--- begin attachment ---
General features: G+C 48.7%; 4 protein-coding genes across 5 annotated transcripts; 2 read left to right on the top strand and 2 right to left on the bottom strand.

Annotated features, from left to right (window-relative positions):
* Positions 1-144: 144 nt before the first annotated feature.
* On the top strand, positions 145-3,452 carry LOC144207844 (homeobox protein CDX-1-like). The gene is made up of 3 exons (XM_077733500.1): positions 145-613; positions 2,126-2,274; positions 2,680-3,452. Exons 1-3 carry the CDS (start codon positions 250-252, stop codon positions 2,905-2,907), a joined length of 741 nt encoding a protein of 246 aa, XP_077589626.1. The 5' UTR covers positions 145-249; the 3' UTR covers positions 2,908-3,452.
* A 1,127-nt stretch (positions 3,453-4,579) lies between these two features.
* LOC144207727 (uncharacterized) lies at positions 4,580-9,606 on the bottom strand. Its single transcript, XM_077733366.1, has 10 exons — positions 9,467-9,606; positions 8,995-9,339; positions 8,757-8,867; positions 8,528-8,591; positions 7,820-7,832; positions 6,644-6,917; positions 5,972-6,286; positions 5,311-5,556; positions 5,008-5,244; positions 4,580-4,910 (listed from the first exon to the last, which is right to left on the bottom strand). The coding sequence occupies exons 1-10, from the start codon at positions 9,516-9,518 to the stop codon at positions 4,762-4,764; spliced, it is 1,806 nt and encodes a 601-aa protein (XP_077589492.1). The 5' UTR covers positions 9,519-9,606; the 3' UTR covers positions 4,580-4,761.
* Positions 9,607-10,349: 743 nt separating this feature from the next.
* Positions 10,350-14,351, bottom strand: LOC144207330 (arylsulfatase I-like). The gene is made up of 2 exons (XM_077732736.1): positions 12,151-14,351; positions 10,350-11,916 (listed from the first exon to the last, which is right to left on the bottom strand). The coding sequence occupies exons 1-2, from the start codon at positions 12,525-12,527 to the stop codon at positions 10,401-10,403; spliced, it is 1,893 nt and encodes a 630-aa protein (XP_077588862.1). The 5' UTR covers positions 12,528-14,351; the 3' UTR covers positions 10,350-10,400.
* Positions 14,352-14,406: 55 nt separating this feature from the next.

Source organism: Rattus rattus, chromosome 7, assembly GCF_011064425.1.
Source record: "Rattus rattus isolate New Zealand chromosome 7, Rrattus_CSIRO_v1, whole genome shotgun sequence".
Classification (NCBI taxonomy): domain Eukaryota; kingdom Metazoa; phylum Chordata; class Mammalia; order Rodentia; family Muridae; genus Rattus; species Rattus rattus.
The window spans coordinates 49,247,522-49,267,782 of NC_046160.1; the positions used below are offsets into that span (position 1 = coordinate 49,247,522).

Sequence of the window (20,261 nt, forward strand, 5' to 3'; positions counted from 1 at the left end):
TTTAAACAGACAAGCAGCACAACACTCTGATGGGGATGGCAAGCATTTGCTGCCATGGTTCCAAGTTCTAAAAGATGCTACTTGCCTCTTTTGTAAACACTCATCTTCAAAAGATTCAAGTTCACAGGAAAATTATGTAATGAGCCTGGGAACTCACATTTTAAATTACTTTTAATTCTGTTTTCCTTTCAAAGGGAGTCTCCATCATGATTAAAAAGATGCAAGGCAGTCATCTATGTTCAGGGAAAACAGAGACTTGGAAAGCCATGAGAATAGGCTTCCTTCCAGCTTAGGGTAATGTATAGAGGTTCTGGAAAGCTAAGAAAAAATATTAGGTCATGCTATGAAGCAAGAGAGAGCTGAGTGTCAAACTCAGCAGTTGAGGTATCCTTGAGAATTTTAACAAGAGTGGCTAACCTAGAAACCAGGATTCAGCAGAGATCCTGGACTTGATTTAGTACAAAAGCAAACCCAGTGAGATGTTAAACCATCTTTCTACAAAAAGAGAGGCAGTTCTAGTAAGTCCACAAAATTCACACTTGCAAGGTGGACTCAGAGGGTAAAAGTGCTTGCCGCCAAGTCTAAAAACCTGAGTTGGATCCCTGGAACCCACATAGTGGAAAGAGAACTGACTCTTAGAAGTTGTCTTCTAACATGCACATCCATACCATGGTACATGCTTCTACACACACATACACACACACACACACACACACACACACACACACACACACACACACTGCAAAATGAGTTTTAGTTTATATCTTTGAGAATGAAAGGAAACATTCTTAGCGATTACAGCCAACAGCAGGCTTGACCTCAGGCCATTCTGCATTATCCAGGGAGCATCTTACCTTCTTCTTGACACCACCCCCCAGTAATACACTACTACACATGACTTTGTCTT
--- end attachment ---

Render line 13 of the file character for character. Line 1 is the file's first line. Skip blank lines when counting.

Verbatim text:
The window spans coordinates 49,247,522-49,267,782 of NC_046160.1; the positions used below are offsets into that span (position 1 = coordinate 49,247,522).